In addition to their damping abilities, curved jaw couplings generally exhibit large torque capacity. The couplings generally consist of a pair metallic hubs and an elastomer insert known as a “spider,” whose hardness can be customized to meet performance criteria. When joined, a jaw from each hub is fitted to the spider’s lobes, with the jaws’ curved profile reducing deformation, thereby limiting the effects of centrifugal forces during high-speed operations.
While jaw couplings can accommodate speeds of 40,000 rpm or greater, they have difficulty accommodating large amounts of misalignment, particularly axial motion. Additionally, large angular or parallel misalignment can create loads on bearing that surpass those of most servo couplings.
Oldham couplings, by comparison, can accommodate relatively large amounts of parallel misalignment, from 0.025 in. to 0.100 in. or more, but only small amounts of angular misalignment and axial motion. They also are limited to speeds of 4,000 rpm.
Though particulars vary, Oldhams typically feature a pair of hubs and a floating center disk made of plastic or, somewhat less commonly, metal. To transmit torque, slots on each side of the disk are mated with tenons on the hubs. As with the jaw coupling, disk materials can be customized to meet specified torque requirements, as well as requirements for damping, zero-backlash and torsional stiffness.
Rather than a center disk, bellows couplings are joined by a thin, flexible wall made of stainless steel or nickel. The wall’s composition limits torque capacity, but readily accommodates angular, axial and parallel misalignment. Due to the wall’s sensitivity, the bellows is well suited to applications involving fine instrumentation. Owing to its torsional rigidity, arguably the greatest among flexible couplings, the bellows also provides a superior degree of precision in rotation. As such, it is well suited to aggressive servo-driven applications.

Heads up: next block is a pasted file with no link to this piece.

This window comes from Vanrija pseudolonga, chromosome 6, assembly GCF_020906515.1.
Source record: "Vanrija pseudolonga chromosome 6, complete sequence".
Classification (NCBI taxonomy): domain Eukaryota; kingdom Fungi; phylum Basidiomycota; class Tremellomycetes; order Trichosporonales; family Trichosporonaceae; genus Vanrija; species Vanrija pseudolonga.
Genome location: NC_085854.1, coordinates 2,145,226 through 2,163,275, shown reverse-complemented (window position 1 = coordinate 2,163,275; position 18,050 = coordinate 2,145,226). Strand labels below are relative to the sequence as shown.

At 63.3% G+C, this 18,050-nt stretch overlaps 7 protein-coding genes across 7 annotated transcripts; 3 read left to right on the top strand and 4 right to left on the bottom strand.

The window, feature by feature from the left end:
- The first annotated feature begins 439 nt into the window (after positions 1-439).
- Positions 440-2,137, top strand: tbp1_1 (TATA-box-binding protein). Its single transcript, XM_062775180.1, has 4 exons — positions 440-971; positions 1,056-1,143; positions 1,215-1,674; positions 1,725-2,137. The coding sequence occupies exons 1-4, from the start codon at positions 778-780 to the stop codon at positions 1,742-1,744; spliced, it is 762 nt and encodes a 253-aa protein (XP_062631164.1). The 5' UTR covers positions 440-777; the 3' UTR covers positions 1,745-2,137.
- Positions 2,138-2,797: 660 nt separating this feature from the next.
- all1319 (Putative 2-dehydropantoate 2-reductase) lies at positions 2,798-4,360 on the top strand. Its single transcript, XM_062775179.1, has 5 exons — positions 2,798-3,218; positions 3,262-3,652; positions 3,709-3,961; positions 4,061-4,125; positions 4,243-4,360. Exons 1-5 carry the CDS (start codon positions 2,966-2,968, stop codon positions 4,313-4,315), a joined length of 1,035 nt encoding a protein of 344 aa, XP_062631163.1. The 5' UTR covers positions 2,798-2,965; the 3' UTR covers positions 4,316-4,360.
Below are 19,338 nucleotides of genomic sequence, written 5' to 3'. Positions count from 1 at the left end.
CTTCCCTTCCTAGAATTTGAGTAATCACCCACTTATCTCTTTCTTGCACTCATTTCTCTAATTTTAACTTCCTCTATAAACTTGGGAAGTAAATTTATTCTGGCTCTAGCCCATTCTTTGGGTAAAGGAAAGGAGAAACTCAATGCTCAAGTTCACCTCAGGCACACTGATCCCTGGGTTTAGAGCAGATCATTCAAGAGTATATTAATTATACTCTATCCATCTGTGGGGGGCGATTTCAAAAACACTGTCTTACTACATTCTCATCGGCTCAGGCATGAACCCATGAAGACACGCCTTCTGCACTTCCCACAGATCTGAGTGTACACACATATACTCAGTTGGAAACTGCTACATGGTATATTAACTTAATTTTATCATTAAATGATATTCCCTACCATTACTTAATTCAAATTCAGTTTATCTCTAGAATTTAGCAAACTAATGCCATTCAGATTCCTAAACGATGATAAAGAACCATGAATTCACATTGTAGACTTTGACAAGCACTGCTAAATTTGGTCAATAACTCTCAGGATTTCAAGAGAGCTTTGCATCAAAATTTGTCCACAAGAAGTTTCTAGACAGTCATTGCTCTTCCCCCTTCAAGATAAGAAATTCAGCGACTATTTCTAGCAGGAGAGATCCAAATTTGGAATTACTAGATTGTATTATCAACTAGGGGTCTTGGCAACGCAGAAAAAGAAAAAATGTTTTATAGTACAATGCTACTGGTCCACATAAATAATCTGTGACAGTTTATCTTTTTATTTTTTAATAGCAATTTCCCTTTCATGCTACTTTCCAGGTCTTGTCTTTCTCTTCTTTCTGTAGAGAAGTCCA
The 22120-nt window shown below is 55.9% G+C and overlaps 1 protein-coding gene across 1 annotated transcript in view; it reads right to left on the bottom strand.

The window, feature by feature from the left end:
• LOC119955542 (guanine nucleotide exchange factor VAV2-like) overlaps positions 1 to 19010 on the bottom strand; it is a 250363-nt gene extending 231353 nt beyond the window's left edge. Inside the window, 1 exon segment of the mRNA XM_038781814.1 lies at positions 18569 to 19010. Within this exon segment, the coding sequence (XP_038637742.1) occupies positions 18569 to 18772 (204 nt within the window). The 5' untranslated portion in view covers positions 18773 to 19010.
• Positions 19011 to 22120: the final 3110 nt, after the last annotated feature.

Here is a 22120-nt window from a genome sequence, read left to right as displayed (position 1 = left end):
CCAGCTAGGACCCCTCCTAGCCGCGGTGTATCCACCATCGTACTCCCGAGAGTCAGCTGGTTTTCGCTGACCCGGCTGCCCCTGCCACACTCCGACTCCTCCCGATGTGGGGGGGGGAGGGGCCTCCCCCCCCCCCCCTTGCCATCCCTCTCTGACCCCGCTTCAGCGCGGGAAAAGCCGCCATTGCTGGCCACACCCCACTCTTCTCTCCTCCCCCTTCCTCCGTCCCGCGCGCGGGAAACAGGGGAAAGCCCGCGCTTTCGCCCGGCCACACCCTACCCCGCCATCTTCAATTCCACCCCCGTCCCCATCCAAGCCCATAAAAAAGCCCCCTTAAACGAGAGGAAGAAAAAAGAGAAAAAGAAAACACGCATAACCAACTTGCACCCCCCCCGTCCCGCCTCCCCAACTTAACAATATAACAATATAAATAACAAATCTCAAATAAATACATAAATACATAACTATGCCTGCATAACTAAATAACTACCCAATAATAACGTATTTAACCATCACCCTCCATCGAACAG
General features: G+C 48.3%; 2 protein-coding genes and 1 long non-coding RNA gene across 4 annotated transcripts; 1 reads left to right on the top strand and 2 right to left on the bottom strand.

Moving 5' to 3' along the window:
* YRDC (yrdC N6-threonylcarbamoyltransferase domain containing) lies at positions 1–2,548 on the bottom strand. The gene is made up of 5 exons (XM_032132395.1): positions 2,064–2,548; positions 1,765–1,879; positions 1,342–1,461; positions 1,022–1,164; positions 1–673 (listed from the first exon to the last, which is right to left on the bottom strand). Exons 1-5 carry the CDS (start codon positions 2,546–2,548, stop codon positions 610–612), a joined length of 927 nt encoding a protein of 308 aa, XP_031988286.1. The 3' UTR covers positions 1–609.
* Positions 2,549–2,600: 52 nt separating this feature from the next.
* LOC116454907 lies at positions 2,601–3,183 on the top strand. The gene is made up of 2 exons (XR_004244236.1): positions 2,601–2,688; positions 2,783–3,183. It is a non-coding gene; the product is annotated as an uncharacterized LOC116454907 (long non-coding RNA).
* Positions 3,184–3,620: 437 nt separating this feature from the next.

So, too, are disc couplings, which are available in two formats. While single-disc couplings feature a pair of hubs and a single flat disc spring, double-disc couplings include an additional center spacer sandwiching a pair of disc springs. Both are flexible yet torsionally stiff, but only the double-disc coupling can readily accommodate parallel misalignment. The combination of flexibility and torsional strength makes disc couplings ideal for high-speed operations. However, discs are more delicate than the majority of couplings. Hence, specifiers should ensure that misalignment doesn’t exceed the coupling’s rating.
Beam couplings, like disc couplings, are available in two formats, in this case single and multiple-beams. Each is of a single-piece configuration that transmits torque with zero-backlash, and both include a network of spiral cuts to accommodate misalignment while transmitting torque. Employing a single continuous cut that completes several rotations, the single-beam coupling is sufficiently flexible to accommodate all types of misalignment, although it performs best with angular misalignment and axial motion. It is less successful accommodating torsional loads, a circumstance that can compromise accuracy.
As its name suggests, the multiple-beam coupling consists of two to three overlapping beams, a configuration that allows for shorter beams and, by extension, greater torsional rigidity, with little compromise to flexibility. The overlaps allow the beams to perform in parallel, thereby increasing torque.
Overlap may be the operative word for zero-backlash, flexible-shaft couplings, given the converging concerns they must handily address. As such, specifiers would do well to thoroughly evaluate inherent trade-offs among candidate couplings, just as they would do well to consult with suppliers to evaluate the ways in which the coupling can be customized to optimize its performance.
This is one instance in which product selection and product performance are joined at the hip.